This powerful best-seller is a story of 26-year-old Cheryl Strayed, a woman plagued by divorce, reckless choices, and the death of her mother. Looking for redemption and meaning, she heads out to hike the PCT where she finds strength and persistence to keep putting in mile-after-mile. (Also available in video.)See Wild
AWOL is a straight-forward and entertaining true-story written by a 41-year-old Engineer who decided to quit his job and hike the AT. It describes the trail in detail, from trail towns to the tough mental and physical challenges thru-hikers often go through on the trail.See AWOL
If You Still Don’t Know
Amazon gift card
Price: from $25
Can’t decide which gift is best? Sometimes it’s hard to know what item someone needs or what might benefit them most. Since Amazon sells just about everything imaginable nowadays, you can take the guessing game out of shopping and put the power in your loved-one’s hands.See Amazon
REI gift card
Price: $10 to $1000
Maybe the person you’re shopping for needs to get fitted for a new pack? Or maybe they want to scope out the latest rollout of hiking gear? With an REI gift card, they can head in to a nearby store (or head online) and talk with the experts.See REI
Hiking mixtape (or Spotify playlist)
Get your hiking pal started on the right beat by creating a personalized playlist that will keep them jamming for miles. Spotify’s a good option for this. With a paid subscription, users can download playlists right on their phone ahead of time and then listen to them while offline.
Lightweight: Since the person you’re going to be buying this gift for is likely going to be carrying it a heck of a lot of miles, the lighter it is, the better. After all, there’s a reason “Ultralight Gear” (UL) accounts for a giant sector of the Outdoor Industry market. Many notoriously heavy camping items have become refined, scaled-down versions of themselves with advances using specialized fabrics and designs. When searching for a gift, check and compare the ounces on various products, and try to stick to anything labeled “Ultralight” or at the low end of the weight bracket.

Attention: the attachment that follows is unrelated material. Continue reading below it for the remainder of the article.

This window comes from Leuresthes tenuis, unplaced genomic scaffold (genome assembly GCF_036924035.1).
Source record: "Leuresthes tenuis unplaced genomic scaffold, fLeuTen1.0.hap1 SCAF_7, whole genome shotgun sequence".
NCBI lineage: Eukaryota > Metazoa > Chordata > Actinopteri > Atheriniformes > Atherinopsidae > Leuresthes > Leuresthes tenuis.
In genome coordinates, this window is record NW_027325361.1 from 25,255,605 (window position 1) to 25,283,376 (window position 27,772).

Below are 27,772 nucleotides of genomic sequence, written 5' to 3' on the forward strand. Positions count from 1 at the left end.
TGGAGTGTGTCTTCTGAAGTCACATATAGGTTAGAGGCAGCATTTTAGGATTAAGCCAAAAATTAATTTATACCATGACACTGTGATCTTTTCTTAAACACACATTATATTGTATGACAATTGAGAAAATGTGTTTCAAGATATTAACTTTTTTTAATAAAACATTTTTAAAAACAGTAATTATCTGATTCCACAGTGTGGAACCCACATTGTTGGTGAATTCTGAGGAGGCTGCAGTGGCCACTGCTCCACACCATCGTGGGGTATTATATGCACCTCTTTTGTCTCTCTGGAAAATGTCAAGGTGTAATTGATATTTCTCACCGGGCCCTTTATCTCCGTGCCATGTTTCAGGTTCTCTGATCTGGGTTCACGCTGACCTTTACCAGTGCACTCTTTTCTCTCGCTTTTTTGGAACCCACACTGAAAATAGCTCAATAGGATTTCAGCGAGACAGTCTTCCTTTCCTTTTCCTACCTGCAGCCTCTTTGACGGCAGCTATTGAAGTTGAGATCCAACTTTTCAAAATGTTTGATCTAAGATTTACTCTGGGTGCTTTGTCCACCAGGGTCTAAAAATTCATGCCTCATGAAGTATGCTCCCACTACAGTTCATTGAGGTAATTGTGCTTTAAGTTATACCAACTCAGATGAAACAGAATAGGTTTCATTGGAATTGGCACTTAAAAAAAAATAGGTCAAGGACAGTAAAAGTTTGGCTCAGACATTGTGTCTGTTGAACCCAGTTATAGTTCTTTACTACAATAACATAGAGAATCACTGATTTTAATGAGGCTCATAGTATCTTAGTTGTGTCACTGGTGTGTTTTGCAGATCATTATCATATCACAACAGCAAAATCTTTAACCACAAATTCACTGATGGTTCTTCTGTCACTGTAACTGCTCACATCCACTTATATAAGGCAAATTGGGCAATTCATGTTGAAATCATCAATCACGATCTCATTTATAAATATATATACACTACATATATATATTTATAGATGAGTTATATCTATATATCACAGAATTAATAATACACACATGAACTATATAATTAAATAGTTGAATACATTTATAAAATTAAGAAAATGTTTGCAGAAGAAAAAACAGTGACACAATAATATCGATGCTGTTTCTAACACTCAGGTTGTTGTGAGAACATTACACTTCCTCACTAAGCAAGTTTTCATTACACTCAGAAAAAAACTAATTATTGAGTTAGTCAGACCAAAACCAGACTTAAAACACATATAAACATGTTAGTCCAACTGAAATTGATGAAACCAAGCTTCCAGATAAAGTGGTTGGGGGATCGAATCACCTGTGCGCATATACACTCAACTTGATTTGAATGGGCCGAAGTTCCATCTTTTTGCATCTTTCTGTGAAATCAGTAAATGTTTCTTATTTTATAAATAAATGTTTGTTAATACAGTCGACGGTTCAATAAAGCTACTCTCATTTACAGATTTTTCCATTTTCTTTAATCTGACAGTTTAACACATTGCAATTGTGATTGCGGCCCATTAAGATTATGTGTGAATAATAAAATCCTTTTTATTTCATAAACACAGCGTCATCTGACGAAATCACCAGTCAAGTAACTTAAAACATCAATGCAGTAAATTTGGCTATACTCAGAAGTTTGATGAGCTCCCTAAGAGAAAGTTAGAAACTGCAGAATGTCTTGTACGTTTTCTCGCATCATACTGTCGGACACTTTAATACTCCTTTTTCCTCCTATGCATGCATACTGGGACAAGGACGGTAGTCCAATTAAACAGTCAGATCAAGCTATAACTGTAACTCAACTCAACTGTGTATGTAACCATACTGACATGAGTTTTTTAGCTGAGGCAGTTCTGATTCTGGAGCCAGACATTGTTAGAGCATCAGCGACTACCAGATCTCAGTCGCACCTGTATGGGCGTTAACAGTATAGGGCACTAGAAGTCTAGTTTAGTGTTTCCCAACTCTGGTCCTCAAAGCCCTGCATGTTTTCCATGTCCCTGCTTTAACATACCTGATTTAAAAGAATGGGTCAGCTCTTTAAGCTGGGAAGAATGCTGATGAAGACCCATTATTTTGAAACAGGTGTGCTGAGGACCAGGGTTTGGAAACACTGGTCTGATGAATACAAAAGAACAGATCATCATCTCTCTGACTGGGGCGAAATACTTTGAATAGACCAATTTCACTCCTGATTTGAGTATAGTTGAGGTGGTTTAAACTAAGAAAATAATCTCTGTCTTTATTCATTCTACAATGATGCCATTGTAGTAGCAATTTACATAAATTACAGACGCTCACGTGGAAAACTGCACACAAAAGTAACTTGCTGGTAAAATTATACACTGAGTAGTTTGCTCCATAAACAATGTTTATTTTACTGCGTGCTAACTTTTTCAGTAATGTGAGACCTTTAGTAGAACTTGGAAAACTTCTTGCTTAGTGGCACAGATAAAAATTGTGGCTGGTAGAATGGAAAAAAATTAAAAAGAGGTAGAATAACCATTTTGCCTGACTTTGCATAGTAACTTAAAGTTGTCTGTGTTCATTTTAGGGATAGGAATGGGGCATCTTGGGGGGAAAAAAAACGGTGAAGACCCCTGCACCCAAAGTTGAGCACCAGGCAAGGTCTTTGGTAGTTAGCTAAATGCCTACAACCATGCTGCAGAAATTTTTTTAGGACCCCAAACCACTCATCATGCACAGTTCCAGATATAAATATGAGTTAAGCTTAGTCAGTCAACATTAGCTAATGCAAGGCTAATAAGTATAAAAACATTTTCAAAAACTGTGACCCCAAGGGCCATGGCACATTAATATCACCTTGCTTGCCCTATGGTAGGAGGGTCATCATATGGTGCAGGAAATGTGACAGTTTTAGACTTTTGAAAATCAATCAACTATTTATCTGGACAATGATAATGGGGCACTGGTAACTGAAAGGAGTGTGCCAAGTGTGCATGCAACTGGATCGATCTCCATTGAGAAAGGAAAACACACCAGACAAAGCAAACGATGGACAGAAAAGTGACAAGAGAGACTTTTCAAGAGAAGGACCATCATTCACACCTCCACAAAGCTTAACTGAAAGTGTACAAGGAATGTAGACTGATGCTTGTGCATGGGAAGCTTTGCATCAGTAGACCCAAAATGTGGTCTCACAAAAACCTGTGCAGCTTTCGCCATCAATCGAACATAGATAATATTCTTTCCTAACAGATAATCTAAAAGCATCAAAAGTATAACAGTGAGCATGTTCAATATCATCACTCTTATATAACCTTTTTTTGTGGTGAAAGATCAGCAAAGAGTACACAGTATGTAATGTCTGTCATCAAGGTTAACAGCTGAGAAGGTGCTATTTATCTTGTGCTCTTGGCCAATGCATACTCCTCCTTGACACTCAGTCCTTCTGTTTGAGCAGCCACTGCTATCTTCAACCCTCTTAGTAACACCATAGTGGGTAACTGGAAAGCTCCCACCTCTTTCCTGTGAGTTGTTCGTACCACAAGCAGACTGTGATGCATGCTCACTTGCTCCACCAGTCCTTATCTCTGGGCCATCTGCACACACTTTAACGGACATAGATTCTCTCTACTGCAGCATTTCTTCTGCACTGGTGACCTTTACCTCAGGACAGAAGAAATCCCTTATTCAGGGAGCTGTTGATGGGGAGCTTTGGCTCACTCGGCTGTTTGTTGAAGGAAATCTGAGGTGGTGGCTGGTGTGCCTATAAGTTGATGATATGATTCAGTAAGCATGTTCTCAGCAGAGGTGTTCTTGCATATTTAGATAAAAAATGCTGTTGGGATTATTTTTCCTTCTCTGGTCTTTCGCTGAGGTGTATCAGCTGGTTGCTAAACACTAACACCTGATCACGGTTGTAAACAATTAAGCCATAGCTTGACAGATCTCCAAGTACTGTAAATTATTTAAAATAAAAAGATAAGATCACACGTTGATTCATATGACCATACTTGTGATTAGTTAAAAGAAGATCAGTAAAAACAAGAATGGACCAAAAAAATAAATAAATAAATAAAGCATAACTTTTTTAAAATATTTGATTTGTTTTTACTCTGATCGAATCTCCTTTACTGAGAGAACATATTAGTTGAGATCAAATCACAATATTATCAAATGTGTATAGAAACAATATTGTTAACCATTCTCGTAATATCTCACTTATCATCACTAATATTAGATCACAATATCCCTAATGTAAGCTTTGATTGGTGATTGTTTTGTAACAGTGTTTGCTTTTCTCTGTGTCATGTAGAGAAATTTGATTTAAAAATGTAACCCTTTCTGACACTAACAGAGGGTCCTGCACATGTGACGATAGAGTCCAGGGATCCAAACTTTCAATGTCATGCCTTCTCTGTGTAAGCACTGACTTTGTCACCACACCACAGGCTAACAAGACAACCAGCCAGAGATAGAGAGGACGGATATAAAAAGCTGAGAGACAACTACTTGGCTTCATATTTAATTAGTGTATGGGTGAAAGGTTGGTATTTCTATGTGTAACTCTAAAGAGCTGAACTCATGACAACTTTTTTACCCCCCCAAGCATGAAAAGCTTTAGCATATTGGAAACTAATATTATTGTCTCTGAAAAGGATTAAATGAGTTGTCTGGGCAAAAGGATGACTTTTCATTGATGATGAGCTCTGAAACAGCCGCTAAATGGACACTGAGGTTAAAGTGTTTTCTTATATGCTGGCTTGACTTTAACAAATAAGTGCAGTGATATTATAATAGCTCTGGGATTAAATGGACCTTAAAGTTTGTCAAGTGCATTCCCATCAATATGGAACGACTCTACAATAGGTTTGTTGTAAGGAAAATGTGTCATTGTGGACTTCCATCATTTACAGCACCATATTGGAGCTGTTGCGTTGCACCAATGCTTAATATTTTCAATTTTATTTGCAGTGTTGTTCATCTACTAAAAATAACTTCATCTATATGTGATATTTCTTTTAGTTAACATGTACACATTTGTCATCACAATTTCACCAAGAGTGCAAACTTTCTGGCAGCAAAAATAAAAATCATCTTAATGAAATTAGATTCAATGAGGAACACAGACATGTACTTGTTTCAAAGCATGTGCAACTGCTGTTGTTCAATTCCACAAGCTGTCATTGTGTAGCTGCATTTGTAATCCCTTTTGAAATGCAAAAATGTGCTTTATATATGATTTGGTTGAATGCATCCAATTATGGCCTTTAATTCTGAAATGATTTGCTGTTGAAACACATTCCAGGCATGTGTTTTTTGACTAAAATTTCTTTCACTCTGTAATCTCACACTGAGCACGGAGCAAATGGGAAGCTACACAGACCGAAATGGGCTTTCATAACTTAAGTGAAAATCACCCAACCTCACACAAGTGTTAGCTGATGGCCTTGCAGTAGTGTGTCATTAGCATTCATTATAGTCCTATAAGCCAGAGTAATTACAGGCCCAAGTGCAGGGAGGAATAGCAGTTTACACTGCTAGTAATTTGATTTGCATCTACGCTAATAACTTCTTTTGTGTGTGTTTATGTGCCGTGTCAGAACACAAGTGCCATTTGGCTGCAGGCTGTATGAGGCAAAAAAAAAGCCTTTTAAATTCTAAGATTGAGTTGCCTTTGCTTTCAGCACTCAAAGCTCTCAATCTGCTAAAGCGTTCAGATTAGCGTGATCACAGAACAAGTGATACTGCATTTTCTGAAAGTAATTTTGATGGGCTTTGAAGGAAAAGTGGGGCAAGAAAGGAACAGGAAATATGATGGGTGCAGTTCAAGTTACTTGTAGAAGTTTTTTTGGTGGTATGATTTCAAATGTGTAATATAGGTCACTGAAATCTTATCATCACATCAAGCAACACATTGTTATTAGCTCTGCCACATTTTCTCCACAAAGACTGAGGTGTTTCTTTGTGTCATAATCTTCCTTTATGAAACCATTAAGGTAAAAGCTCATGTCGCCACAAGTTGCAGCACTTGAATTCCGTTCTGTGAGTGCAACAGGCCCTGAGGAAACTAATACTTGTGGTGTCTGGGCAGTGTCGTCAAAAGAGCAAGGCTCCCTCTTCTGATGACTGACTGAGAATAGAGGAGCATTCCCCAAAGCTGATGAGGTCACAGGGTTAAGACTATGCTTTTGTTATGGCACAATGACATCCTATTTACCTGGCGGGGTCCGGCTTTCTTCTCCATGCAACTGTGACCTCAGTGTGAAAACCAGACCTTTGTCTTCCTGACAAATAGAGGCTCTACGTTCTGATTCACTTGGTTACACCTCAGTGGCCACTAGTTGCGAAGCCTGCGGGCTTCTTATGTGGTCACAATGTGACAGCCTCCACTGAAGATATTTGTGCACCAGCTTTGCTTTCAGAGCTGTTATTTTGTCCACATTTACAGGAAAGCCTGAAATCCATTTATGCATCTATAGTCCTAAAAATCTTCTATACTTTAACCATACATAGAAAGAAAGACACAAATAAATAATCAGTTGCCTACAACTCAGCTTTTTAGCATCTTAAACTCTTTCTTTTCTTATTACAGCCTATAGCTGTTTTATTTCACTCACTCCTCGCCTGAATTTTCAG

Compact: The smaller the item packs down, the better. Compact-ability is key since hikers are always fighting the good fight of trying to fit all of their necessary items into their packs. They’re working with limited room and there’s no room for overly bulk items. Just like how there're tons of UL equipment available today, outdoor gear designers are finding new ways each year to make items fold, compress, bend and shape-shift into packable, compact wonders. The smaller the item can become, the better it (usually) is for a long-distance hiker.
Durable: There’s nothing worse than having an important item (like one that’s used every day) break half-way through a trip. If the item doesn’t have a warranty, that’s going to cost money out of the hiker’s very-detailed, pre-planned budget. If it has a warranty, great! But getting a replacement still involves time and effort that could take days or even weeks. Sure, item’s break. It happens! But by reading through reviews of the item or chatting with hikers who have first-hand experience using it, you can better gauge how well it’ll really hold up in mother nature.
Useful and/or memorable: Hiking gifts don’t have to be pretty. They just need to be useful or valuable. Gifts like socks, a UL knife, a survival class, or a patch commemorating a hikers first thru-hike are all beneficial and/or special. But even the seemingly smallest items can go a long way for a hiker. For example, items like travel tubes of hand sanitizer, a bandana from the dollar store, or a bar or container of biodegradable soap might not seem like much, but each of those items are ones that are going to get put to use.
Classic vs. novel: This more depends on the particular person you’re buying the gift for and what their personality is like. Are they the kind that’s always on pulse with the newest, hottest items? Or are they more of the old soul, classic-does-it kind? Some hikers prefer to base their buys off items that have racked up hundreds of solid reviews and years of reliable use. While there are others—usually the same people that go racing out to be the first to buy the new iPhone—who like to be paving the way on testing out the newest gear.